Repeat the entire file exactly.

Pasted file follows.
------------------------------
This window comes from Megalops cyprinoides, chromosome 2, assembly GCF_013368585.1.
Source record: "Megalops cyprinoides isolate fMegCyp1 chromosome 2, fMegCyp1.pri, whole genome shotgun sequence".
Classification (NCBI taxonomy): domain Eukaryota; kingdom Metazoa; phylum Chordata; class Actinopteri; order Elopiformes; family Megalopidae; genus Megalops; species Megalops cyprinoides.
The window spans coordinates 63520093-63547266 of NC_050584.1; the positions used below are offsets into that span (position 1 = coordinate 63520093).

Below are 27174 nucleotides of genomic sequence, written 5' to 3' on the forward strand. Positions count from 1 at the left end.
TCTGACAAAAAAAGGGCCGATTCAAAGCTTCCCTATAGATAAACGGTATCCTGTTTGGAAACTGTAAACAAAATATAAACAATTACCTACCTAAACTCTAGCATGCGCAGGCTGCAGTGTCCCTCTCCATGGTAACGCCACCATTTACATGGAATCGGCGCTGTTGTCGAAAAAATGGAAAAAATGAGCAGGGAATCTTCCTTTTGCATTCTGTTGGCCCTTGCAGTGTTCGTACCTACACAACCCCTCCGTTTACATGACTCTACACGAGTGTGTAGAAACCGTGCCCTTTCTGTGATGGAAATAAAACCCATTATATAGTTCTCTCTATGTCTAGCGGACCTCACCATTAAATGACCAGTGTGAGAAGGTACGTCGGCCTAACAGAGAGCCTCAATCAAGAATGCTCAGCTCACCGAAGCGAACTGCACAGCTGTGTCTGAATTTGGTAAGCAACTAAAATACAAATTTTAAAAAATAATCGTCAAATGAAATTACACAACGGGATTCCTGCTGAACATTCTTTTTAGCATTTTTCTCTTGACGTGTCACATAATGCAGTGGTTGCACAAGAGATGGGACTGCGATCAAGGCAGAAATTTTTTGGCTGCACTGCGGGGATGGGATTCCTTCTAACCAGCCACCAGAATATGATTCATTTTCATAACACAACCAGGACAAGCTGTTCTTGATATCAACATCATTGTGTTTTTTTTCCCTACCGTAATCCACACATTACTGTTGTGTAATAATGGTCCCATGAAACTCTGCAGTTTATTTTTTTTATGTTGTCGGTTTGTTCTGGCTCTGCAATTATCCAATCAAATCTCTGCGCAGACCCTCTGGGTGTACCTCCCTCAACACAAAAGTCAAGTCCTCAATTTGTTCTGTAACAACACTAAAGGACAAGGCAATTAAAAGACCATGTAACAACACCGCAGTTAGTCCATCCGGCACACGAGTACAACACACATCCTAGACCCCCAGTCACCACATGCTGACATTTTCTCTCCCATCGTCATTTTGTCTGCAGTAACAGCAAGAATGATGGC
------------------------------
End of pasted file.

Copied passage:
This window comes from Megalops cyprinoides, chromosome 2, assembly GCF_013368585.1.
Source record: "Megalops cyprinoides isolate fMegCyp1 chromosome 2, fMegCyp1.pri, whole genome shotgun sequence".
Classification (NCBI taxonomy): domain Eukaryota; kingdom Metazoa; phylum Chordata; class Actinopteri; order Elopiformes; family Megalopidae; genus Megalops; species Megalops cyprinoides.
The window spans coordinates 63520093-63547266 of NC_050584.1; the positions used below are offsets into that span (position 1 = coordinate 63520093).

Below are 27174 nucleotides of genomic sequence, written 5' to 3' on the forward strand. Positions count from 1 at the left end.
TCTGACAAAAAAAGGGCCGATTCAAAGCTTCCCTATAGATAAACGGTATCCTGTTTGGAAACTGTAAACAAAATATAAACAATTACCTACCTAAACTCTAGCATGCGCAGGCTGCAGTGTCCCTCTCCATGGTAACGCCACCATTTACATGGAATCGGCGCTGTTGTCGAAAAAATGGAAAAAATGAGCAGGGAATCTTCCTTTTGCATTCTGTTGGCCCTTGCAGTGTTCGTACCTACACAACCCCTCCGTTTACATGACTCTACACGAGTGTGTAGAAACCGTGCCCTTTCTGTGATGGAAATAAAACCCATTATATAGTTCTCTCTATGTCTAGCGGACCTCACCATTAAATGACCAGTGTGAGAAGGTACGTCGGCCTAACAGAGAGCCTCAATCAAGAATGCTCAGCTCACCGAAGCGAACTGCACAGCTGTGTCTGAATTTGGTAAGCAACTAAAATACAAATTTTAAAAAATAATCGTCAAATGAAATTACACAACGGGATTCCTGCTGAACATTCTTTTTAGCATTTTTCTCTTGACGTGTCACATAATGCAGTGGTTGCACAAGAGATGGGACTGCGATCAAGGCAGAAATTTTTTGGCTGCACTGCGGGGATGGGATTCCTTCTAACCAGCCACCAGAATATGATTCATTTTCATAACACAACCAGGACAAGCTGTTCTTGATATCAACATCATTGTGTTTTTTTTCCCTACCGTAATCCACACATTACTGTTGTGTAATAATGGTCCCATGAAACTCTGCAGTTTATTTTTTTTATGTTGTCGGTTTGTTCTGGCTCTGCAATTATCCAATCAAATCTCTGCGCAGACCCTCTGGGTGTACCTCCCTCAACACAAAAGTCAAGTCCTCAATTTGTTCTGTAACAACACTAAAGGACAAGGCAATTAAAAGACCATGTAACAACACCGCAGTTAGTCCATCCGGCACACGAGTACAACACACATCCTAGACCCCCAGTCACCACATGCTGACATTTTCTCTCCCATCGTCATTTTGTCTGCAGTAACAGCAAGAATGATGGC